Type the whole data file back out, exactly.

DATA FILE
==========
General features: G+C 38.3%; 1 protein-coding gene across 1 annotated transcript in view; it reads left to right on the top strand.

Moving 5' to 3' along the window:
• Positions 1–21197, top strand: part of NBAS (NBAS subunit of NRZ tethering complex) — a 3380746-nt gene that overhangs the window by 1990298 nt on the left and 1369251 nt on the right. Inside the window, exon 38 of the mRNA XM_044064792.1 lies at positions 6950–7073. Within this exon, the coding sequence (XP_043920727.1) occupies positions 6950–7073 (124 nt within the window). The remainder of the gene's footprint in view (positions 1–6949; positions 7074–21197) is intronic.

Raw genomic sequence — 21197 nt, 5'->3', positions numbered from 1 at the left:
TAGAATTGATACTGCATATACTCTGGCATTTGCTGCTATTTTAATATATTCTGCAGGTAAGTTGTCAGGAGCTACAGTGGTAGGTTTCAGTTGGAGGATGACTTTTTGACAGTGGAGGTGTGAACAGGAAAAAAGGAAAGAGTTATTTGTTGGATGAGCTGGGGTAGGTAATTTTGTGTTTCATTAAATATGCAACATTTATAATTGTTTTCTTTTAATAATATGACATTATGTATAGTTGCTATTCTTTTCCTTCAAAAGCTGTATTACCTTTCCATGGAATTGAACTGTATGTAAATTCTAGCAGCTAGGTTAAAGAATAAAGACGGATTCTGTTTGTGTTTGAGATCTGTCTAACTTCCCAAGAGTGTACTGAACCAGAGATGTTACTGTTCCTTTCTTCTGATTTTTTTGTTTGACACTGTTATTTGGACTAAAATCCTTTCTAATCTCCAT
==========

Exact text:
General features: G+C 38.3%; 1 protein-coding gene across 1 annotated transcript in view; it reads left to right on the top strand.

Moving 5' to 3' along the window:
• Positions 1–21197, top strand: part of NBAS (NBAS subunit of NRZ tethering complex) — a 3380746-nt gene that overhangs the window by 1990298 nt on the left and 1369251 nt on the right. Inside the window, exon 38 of the mRNA XM_044064792.1 lies at positions 6950–7073. Within this exon, the coding sequence (XP_043920727.1) occupies positions 6950–7073 (124 nt within the window). The remainder of the gene's footprint in view (positions 1–6949; positions 7074–21197) is intronic.

Raw genomic sequence — 21197 nt, 5'->3', positions numbered from 1 at the left:
TAGAATTGATACTGCATATACTCTGGCATTTGCTGCTATTTTAATATATTCTGCAGGTAAGTTGTCAGGAGCTACAGTGGTAGGTTTCAGTTGGAGGATGACTTTTTGACAGTGGAGGTGTGAACAGGAAAAAAGGAAAGAGTTATTTGTTGGATGAGCTGGGGTAGGTAATTTTGTGTTTCATTAAATATGCAACATTTATAATTGTTTTCTTTTAATAATATGACATTATGTATAGTTGCTATTCTTTTCCTTCAAAAGCTGTATTACCTTTCCATGGAATTGAACTGTATGTAAATTCTAGCAGCTAGGTTAAAGAATAAAGACGGATTCTGTTTGTGTTTGAGATCTGTCTAACTTCCCAAGAGTGTACTGAACCAGAGATGTTACTGTTCCTTTCTTCTGATTTTTTTGTTTGACACTGTTATTTGGACTAAAATCCTTTCTAATCTCCAT